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I thought I understood the process of converting a surd to index form, but for the challenge: $15\sqrt{15} $, I don’t understand why $15^{3/2}$ would be the answer (according to the book I’m working from).

I tried a number of Photomath style apps but they didn’t generate the answer $15^{3/2}$, the text I’m working from gives the answer with an explanation and I don’t know anyone in real life who i can ask at this time of the evening so I’ve come here in desperation.

Also, my location (Sydney) is under a very strict lockdown with curfews, so I can’t even go to 7/11 where I presume they sell answers to these kind of problems.

15*(sqrt(15)) = 15^3/2

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\begin{align*} 15\times\sqrt{15}&=15^1\times15^{\frac 1 2}\\ &=15^{1+\frac 1 2}\\ &=15^{\frac 2 2+\frac 1 2}\\ &=15^{\frac 3 2} \end{align*}

Note that the second step follows because of the rule, $$a^m\times a^n=a^{m+n}$$

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We are using that $$a^n\cdot a^m = a^{n+m}$$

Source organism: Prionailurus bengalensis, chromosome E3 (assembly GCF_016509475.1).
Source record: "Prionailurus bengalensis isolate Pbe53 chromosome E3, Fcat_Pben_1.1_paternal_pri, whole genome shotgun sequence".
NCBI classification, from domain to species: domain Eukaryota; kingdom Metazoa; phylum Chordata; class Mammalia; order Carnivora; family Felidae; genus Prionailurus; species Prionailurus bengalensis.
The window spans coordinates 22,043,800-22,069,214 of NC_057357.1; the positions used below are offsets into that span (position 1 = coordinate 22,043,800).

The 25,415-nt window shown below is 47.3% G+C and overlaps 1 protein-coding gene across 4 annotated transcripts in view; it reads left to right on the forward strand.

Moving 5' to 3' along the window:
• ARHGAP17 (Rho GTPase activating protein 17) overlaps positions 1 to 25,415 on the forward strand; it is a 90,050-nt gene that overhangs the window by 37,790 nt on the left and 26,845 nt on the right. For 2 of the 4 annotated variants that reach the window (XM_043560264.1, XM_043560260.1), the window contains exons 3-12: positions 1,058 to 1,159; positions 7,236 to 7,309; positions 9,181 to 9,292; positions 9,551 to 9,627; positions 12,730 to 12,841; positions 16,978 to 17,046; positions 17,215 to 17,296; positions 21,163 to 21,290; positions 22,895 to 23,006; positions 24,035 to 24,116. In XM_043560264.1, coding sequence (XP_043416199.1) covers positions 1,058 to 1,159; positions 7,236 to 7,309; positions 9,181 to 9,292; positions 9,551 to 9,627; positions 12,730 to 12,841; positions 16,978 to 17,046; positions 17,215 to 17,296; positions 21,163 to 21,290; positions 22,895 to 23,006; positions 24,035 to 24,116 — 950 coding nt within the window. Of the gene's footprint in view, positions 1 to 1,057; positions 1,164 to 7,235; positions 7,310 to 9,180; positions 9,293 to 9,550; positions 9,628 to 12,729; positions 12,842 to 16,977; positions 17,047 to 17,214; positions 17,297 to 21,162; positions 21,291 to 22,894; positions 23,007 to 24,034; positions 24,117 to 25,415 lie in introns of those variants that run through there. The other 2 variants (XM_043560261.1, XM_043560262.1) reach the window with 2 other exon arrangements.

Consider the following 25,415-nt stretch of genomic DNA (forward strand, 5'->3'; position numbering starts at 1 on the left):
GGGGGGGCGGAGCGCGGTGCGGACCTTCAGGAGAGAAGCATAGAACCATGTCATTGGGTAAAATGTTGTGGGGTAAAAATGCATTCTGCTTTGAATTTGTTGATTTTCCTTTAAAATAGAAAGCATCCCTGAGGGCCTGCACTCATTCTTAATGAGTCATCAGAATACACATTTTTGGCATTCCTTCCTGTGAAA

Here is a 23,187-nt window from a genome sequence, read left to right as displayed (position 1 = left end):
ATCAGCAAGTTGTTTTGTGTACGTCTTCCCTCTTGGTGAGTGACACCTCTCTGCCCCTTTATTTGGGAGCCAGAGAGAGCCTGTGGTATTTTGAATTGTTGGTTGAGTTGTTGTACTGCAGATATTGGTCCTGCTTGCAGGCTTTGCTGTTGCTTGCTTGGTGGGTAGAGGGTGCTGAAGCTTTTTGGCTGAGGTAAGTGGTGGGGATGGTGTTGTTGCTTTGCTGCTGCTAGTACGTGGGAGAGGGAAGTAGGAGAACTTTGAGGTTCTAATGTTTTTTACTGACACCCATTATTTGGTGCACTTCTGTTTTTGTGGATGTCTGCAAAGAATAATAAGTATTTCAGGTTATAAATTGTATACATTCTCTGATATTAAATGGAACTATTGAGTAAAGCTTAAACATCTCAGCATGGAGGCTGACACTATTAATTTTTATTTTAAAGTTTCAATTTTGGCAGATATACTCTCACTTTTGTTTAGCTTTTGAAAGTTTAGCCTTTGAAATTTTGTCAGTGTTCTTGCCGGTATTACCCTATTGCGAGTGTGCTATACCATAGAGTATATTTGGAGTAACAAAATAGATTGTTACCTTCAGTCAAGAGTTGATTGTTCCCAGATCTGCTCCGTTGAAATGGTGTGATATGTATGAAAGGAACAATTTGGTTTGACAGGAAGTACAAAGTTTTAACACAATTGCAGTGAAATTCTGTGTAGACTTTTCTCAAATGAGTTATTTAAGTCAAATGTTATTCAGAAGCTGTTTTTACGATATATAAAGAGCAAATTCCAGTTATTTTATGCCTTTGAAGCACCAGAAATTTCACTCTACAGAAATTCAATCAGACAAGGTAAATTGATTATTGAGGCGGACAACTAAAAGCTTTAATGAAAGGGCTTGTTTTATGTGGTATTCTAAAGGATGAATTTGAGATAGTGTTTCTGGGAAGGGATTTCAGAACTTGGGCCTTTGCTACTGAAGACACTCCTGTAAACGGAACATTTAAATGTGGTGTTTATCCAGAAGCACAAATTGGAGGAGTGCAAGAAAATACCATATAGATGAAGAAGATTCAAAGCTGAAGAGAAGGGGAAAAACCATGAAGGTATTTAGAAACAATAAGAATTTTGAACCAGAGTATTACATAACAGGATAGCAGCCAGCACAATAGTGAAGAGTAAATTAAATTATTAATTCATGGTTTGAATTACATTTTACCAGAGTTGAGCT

to obtain

$$a\sqrt a= a \cdot a^{\frac12}=a^{1+\frac12}=a^{\frac{2+1}2}=a^{\frac32}$$

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This is because $15=15^1$ and $\sqrt{15}=15^{1/2}$. Using indices laws, we get that $$ 15\times\sqrt{15}=15^1\times15^{1/2}=15^{1+1/2}=15^{2/2+1/2}=15^{3/2} \, . $$

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Moments after I posted my question, the answer came to me (why is this often the way? lol)

$15 = 15^{2/2}$ Therefore, I can add $15^{2/2}$ to $15^{1/2}$ to get the answer, $15^{3/2}$

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    $\begingroup$ Not exactly. You multiply powers of fifteen: $15^{2/2}$ by $15^{1/2}$, not add them, but this is equivalent (thanks to equal bases) to adding their exponents: $2/2 + 1/2 = 3/2$. $\endgroup$
    – CiaPan
    Commented Aug 24, 2021 at 10:16
  • $\begingroup$ Right. Good old Index Law 1. Keep the base, add the index… $\endgroup$
    – duckegg
    Commented Aug 24, 2021 at 10:20

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